Sunday, January 31, 2010
The North Shore Armenian Cycling Club
Most readers of The Armenian Weekly (where this piece was written for) are familiar with the name Ken Hachikian. We know him because of his excellent leadership as Chairman of the Armenian National Committee of America (ANCA). Together with the excellent staff in Washington and the numerous regional and state volunteers, the ANCA has built a most effective grassroots lobbying organization that has really helped get the Armenian-American political agenda much more visibility than ever before. Those that know Ken a bit better also are aware of his business acumen. As a Partner at the Stonegate Group, Ken is an independent investment banking professional and turnaround consultant. In either role, Ken is known for his focus, passion, intensity, insights, and intellect.
What most people do not know is that Ken is founder and president of the North Shore Armenian Cycling Club based in Lake Forest, IL. Club members include Koko Tchamitchian, Christian Tchamitchian, Antreas Mesrobian, Claude Ohanesian, Ara Surenian, and yours truly Mark Gavoor. As a club we ride weekend mornings. Ken is constantly sending out e-mails organizing our weekend rides. I ride with him the most. Koko and Claude often join as well. We ride the Skokie Valley and McCrory Bike paths and have rides of 10 – 35 miles depending on the time available, the weather, and who joins the peleton. Once this year, Ken and I embarked on a fifty mile ride on the Des Plaines River Trail up to Wisconsin and back.
We ride because we love it. We do it for health and fitness. We do it for camaraderie. We do it to discuss economics and politics. We do it to get updated from Ken on issues facing the ANCA. There are rumors we are Ken’s secret advisory board and braintrust. I can most definitively put those rumors to rest by simply stating that Ken is head and shoulders smarter than each of us. It should be noted, however, when we talk Armenian politics, we ride much slower than normal. Yet, somehow the heart rate still reaches aerobic levels… go figure.
As Team Quartermaster, I found a source for Armenian Cycling jerseys from bikethings.com (www.bikingthings.com/arbijearcy.html) in June of 2009. We needed to outfit our club so that when we were clogging the bikepaths discussing Armenian issues, all the other cyclists would know who we are. We discussed this purchase thoroughly at one of our rare dinner meetings. Come on, we are Armenian, so food is always involved and perhaps even more important than the exercise. After a long and lengthy discussion of “I dunno, what do you think?”and “Wow… bike jerseys are really expensive.” The club agreed and we began the process of ordering the jerseys. Indeed it was a process. It took a few months from to get our jerseys. The process was elongated for a few reasons. First, believe it or not, bikethings does not stock Armenian Jerseys. I guess they are not big sellers. Go figure. So, these jerseys are made only when they they have a firm pre-paid order in hand. Secondly, the jerseys are made in Colombia, so even when they are done, it would still be about 10-15 days before we got them. Lastly, finalizing our order was delayed because bike jerseys have a different sizing protocol so it took some time for those of us that wear XXL shirts to come to grips that our bike jerseys would be 4XLs due to the European sizing standard used. As good Armenians, we were none too short on vanity.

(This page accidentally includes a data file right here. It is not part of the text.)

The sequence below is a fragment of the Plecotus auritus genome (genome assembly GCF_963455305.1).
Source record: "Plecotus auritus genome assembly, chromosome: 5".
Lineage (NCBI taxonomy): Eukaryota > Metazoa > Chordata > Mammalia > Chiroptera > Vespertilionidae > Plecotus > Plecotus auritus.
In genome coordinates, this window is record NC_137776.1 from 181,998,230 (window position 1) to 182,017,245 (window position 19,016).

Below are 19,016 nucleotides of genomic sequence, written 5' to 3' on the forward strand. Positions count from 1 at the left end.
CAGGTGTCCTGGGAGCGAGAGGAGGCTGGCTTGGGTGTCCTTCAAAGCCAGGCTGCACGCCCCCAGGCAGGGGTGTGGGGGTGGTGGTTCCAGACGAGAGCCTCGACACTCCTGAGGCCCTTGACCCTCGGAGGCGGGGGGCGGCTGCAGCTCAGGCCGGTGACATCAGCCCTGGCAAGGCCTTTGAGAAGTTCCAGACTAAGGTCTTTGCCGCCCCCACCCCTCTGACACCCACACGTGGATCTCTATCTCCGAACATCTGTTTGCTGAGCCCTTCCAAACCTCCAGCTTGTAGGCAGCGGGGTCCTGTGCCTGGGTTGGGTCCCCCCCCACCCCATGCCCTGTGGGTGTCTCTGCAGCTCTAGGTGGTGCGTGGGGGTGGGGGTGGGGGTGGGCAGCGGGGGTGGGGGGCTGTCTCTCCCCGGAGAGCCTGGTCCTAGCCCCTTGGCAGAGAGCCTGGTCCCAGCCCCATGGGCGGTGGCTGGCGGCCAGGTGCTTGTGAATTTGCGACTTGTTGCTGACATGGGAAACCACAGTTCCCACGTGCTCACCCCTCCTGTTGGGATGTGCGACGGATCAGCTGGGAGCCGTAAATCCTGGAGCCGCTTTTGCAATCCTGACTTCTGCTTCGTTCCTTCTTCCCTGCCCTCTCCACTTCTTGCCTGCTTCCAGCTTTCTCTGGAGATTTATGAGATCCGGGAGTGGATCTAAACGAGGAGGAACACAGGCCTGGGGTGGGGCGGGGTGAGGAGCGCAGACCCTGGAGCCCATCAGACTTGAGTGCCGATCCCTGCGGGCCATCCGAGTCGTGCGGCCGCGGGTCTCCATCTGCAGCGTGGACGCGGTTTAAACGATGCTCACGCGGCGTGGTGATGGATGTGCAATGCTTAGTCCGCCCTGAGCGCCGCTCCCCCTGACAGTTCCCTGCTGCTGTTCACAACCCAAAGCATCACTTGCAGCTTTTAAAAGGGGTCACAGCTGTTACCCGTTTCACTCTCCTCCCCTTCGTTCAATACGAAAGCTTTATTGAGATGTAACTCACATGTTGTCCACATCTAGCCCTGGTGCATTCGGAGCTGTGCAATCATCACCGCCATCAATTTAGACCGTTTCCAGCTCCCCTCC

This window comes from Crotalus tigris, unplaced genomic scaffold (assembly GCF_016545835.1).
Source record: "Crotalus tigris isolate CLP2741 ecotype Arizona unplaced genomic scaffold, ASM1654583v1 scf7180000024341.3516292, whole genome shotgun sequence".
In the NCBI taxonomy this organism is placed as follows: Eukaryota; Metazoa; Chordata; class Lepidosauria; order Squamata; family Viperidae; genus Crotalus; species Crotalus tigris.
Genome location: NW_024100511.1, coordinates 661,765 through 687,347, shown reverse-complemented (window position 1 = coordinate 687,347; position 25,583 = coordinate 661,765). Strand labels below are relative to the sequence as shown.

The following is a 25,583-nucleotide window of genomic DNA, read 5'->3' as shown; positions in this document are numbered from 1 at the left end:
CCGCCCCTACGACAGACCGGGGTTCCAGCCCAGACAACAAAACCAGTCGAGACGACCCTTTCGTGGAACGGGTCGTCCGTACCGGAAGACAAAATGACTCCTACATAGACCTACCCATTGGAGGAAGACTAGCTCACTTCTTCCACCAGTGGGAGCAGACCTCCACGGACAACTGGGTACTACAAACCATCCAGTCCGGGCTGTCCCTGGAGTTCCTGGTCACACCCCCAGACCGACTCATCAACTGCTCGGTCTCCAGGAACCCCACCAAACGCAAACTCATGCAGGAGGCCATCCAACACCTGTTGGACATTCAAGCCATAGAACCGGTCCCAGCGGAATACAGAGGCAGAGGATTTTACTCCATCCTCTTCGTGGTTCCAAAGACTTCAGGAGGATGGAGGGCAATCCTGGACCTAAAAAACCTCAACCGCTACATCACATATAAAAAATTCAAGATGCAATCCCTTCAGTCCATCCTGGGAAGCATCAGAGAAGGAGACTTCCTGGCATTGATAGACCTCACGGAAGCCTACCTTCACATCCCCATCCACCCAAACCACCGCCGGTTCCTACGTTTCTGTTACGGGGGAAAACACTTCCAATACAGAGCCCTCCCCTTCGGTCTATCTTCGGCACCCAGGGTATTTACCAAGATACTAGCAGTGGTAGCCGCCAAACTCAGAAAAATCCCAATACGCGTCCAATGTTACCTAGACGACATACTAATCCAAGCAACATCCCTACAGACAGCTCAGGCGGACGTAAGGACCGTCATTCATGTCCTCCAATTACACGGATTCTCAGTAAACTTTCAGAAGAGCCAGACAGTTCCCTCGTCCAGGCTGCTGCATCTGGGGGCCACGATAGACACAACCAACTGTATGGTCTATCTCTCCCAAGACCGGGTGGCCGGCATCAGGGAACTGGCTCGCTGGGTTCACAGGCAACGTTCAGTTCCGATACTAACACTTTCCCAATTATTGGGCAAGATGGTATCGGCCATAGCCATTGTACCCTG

Once we got the jerseys in late August, it took more intense planning to find a date when we could all gather for photographs. We decided to gather for photographs on September 20, 2009 though Ara and Claude were in absentia. Our Public Relations Vice-President, Koko, arranged for the renowned sports photographer Suzanne Tchamitchian, coincidently his wife, to take both still and action shots which we are releasing to the public along with this article about our club.
We learned later that we were donning the official Jersey of the National Cycling Federation of Armenia (www.cycling.am). We, due primarily to age, weight, and pace, could never ever be mistaken for Armenian National Team but when we are wearing and cruising along, we feel like we are representing our great nation and people.
So, if you are ever in Chicago and the weather is good enough to bicycle, come and join us. We can set you up with a bicycle. If you want to join our club, we would love to have you. The dues are practically nothing… actually there are no dues. All you ever have to do is show up for rides… if you can or want. We certainly accept social only members. In either case, you will have to get your own Armenian National Team Jersey. And if, by some miracle we are going too fast for you, just ask a question about Armenian politics and we will slow right down.